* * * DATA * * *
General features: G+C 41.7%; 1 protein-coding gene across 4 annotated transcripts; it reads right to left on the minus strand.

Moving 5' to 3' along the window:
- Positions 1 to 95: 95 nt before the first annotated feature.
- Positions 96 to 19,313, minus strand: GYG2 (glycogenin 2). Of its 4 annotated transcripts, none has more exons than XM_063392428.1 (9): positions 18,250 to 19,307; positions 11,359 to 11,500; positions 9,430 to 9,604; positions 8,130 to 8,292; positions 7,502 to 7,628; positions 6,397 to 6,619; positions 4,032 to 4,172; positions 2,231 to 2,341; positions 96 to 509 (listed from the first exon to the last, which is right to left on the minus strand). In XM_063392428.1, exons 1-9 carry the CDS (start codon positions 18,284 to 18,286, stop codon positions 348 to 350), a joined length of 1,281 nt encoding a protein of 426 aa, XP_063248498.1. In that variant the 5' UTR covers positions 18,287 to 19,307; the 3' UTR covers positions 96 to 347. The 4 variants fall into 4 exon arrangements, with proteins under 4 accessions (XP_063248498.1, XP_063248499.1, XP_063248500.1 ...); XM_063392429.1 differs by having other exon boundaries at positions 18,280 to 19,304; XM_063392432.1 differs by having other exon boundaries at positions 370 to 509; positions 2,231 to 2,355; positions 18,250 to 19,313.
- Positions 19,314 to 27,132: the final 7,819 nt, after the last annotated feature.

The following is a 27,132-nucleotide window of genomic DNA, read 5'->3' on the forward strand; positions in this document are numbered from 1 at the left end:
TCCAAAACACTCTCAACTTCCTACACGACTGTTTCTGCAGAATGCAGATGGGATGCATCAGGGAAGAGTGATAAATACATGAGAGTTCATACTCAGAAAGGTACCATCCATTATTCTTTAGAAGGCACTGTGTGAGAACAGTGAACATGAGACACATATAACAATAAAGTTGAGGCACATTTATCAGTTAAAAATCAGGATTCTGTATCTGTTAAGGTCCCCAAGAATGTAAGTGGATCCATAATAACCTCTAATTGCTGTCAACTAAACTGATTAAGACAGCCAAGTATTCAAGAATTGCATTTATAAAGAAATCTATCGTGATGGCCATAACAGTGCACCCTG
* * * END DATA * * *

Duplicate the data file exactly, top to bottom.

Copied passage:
General features: G+C 41.7%; 1 protein-coding gene across 4 annotated transcripts; it reads right to left on the minus strand.

Moving 5' to 3' along the window:
- Positions 1 to 95: 95 nt before the first annotated feature.
- Positions 96 to 19,313, minus strand: GYG2 (glycogenin 2). Of its 4 annotated transcripts, none has more exons than XM_063392428.1 (9): positions 18,250 to 19,307; positions 11,359 to 11,500; positions 9,430 to 9,604; positions 8,130 to 8,292; positions 7,502 to 7,628; positions 6,397 to 6,619; positions 4,032 to 4,172; positions 2,231 to 2,341; positions 96 to 509 (listed from the first exon to the last, which is right to left on the minus strand). In XM_063392428.1, exons 1-9 carry the CDS (start codon positions 18,284 to 18,286, stop codon positions 348 to 350), a joined length of 1,281 nt encoding a protein of 426 aa, XP_063248498.1. In that variant the 5' UTR covers positions 18,287 to 19,307; the 3' UTR covers positions 96 to 347. The 4 variants fall into 4 exon arrangements, with proteins under 4 accessions (XP_063248498.1, XP_063248499.1, XP_063248500.1 ...); XM_063392429.1 differs by having other exon boundaries at positions 18,280 to 19,304; XM_063392432.1 differs by having other exon boundaries at positions 370 to 509; positions 2,231 to 2,355; positions 18,250 to 19,313.
- Positions 19,314 to 27,132: the final 7,819 nt, after the last annotated feature.

The following is a 27,132-nucleotide window of genomic DNA, read 5'->3' on the forward strand; positions in this document are numbered from 1 at the left end:
TCCAAAACACTCTCAACTTCCTACACGACTGTTTCTGCAGAATGCAGATGGGATGCATCAGGGAAGAGTGATAAATACATGAGAGTTCATACTCAGAAAGGTACCATCCATTATTCTTTAGAAGGCACTGTGTGAGAACAGTGAACATGAGACACATATAACAATAAAGTTGAGGCACATTTATCAGTTAAAAATCAGGATTCTGTATCTGTTAAGGTCCCCAAGAATGTAAGTGGATCCATAATAACCTCTAATTGCTGTCAACTAAACTGATTAAGACAGCCAAGTATTCAAGAATTGCATTTATAAAGAAATCTATCGTGATGGCCATAACAGTGCACCCTG